Which is the largest Economy in East Africa?

The high flyers: Kenya and Ethiopia
Which is the largest economy in East Africa? Interesting question. There is two running neck on neck-Ethiopia and Kenya.  The GDP of both countries has crossed the US$86 billion mark and, at the current rates of growth, will cross the $90 billion Mark in the next 12 to 18 months… well, 10 to 16 months.
 When we wrote about the epic rivalry between the two economies, we did not see the reason for the see-saw on the top perch. Now we can confidently report it. It is just a small gap in the GDP accounting periods!
Is Ethiopia’s the largest economy in East Africa or is it Kenya’s? A casual glance at GDP data could place Ethiopia at the top or even place Kenya at the top.  You won’t be wrong depending on the time period. But look again: Which is the economic powerhouse in East Africa?
There is a six-month hiatus in the GDP accounting periods of the two countries. Kenya accounts for its GDP during a Calendar year (January-December) while Ethiopia accounts during its financial year (July to June).  This creates a six-month gap between the accounting Periods which leaves one wondering who occupies the top perch?  Well.. it keeps changing hands: One moment it's Ethiopia, the next moment it is Kenya.
GDP at a given period is a still picture of the level of wealth at that point. It can, therefore, be appropriate for comparison only in seeing whether there was a change in the intervening period or not. As a still picture, it is good at telling us whether the person was fat or lean at the time the picture was taken. But cannot tell us whether one person was better than the other if the pictures were taken six months apart.
In a similar manner, the size of the two largest economies in East Africa can only be compared if qualified by the accounting period. For instance 2018 or financial year 2018/2019.
This finding in no way rejects the truth that both economies are the leaders in East Africa with Ethiopia posting the fastest growth rate estimated at 8.5 per cent in the current financial year. However, a fast growth rate does not necessarily mean a large economy.  It just means a fast growth rate!
For instance, Tanzania has posted consistently fast growth rates, way ahead of Kenya in the past two decades or so, yet Kenya’s GDP is 1.6 times larger than Tanzania’s.  In other words, Tanzania’s GDP is just 64 per cent of Kenya’s which is estimated at US$86 billion compared to Tanzania’s $55 billion.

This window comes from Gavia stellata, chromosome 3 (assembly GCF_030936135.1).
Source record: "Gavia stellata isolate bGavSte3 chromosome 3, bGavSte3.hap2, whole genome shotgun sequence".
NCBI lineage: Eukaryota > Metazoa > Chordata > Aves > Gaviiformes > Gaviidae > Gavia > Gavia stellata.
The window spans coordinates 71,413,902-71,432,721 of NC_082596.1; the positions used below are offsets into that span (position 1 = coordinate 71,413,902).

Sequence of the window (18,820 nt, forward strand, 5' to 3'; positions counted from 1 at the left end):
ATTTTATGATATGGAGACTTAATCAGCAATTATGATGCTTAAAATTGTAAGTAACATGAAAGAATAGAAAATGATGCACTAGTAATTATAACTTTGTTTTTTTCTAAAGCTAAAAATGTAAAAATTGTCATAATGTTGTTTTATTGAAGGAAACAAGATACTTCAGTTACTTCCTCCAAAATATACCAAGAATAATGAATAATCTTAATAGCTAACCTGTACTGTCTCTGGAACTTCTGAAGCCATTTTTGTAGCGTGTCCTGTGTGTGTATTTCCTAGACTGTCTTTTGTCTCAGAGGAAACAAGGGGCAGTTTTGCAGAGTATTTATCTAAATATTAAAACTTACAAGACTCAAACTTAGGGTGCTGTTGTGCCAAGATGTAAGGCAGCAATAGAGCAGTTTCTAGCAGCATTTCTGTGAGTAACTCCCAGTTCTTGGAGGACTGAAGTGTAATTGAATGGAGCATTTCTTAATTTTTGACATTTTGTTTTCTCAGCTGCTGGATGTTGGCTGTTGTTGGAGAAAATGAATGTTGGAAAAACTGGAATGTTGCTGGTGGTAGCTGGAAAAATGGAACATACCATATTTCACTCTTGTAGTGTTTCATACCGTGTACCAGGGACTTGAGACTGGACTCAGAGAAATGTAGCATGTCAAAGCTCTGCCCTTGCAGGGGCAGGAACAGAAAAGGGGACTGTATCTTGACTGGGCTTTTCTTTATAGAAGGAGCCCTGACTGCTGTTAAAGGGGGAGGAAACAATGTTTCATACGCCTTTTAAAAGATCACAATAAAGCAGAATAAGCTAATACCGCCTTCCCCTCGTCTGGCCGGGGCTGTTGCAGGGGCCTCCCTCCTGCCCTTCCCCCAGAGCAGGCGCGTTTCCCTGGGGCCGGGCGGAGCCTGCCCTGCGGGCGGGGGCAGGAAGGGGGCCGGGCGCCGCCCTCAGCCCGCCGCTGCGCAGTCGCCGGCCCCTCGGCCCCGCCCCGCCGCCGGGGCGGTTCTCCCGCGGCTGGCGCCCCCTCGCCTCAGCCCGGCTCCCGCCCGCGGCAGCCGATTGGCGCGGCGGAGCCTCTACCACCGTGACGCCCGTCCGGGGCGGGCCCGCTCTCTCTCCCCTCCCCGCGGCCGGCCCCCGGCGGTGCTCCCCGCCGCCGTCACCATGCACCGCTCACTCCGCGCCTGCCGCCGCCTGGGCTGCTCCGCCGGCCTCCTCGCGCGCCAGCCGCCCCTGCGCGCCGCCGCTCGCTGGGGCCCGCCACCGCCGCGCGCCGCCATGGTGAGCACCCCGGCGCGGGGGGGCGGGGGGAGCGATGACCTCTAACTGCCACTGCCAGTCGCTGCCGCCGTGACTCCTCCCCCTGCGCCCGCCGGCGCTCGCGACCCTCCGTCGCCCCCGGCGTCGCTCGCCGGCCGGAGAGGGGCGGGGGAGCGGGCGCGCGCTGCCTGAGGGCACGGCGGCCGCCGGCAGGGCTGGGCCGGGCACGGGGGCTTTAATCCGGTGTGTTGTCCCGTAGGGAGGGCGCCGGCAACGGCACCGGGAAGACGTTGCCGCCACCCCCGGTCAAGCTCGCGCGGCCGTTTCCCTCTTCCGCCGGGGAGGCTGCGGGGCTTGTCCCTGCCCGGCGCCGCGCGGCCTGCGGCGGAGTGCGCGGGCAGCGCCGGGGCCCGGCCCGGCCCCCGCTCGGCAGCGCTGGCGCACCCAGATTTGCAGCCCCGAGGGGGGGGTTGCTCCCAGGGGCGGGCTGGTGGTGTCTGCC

Ethiopia’s GDP will stand at $87 billion by June 30th, 2019 going by the projected growth rate of 8.5 per cent.  Kenya’s GDP was $86 billion at the end of December 2018. It is not clear how large was Ethiopia’s GDP at that point. It could have been larger or lower by a few million dollars. At the end of June 2019, Kenya will be looking at the second-quarter growth rate of 2019. Will they be at the same level or will Kenya be ahead of Ethiopia? That is how the see-saw emerges.
By that time, Kenya could even be ahead of Ethiopia depending on the robustness of economic activity in the next six months. But Ethiopia will have overtaken Kenya’s GDP based on December 2018 data.  This is why the difference in GDP between the two is in hundreds of millions of dollars- not exceeding $500 million. In fact, in 2016 when Ethiopia is said to have overtaken Kenya’s GDP, the gap was just about $50million. And in 2017 when Kenya’s GDP was adjusted by the Statistics Office, it led Ethiopia’s by just over US$ 400 million.  This is just about one month’s GDP growth, just a few paces ahead in the language of athletics. Not big enough to determine the winner unless they have crossed the tape. In terms of economic domination, both countries appear to be in the early stages of a marathon. Perhaps with just pace setters chasing each other while the real competitors are just warming up. The pacesetter, in this case, is a massive investment in enablers- energy and transport infrastructure.
 Back to economics. According to current estimates, Ethiopia’s GDP will be ahead of Kenya’s by $1.1 billion at the end of June 2019.
If the same projections are employed, Kenya’s GDP will have added another US$2.66 billion by June placing it ahead of Ethiopia by $1.66 billion, yet Ethiopia will just be at the beginning of the financial year 2019/2020.  But because Kenya’s still picture will be six months away from the update, Ethiopia will be ahead.
 Nevertheless, as in athletics where the two countries dominate, the dominance of the two in East Africa economics is good news for the region.  The medals, in this case, is economic well-being in the region for large economies tend to drag the smaller neighbours along with them: If they thrive, the neighbours thrive. If they shrink, the neighbours also shrink.
To illustrate, 40 per cent of African Economies grew by more than 5 per cent last year, which would ideally put Africa’s GDP above 5 per cent, yet Africa’s GDP growth is estimated at 3.6 per cent
 , dragged down by weak growth in Nigeria and South Africa, Africa’s largest economies.
The winner in this rivalry will be determined by the real heroes of the race, expansion of the economic sphere through robust economic activity taking advantage of the availability of the enablers.  Energy and transport infrastructure have been identified as bottlenecks that frustrate economic progress anywhere- not just East Africa.

Industrialization is likely to determine race. So who wins? Watch this space!


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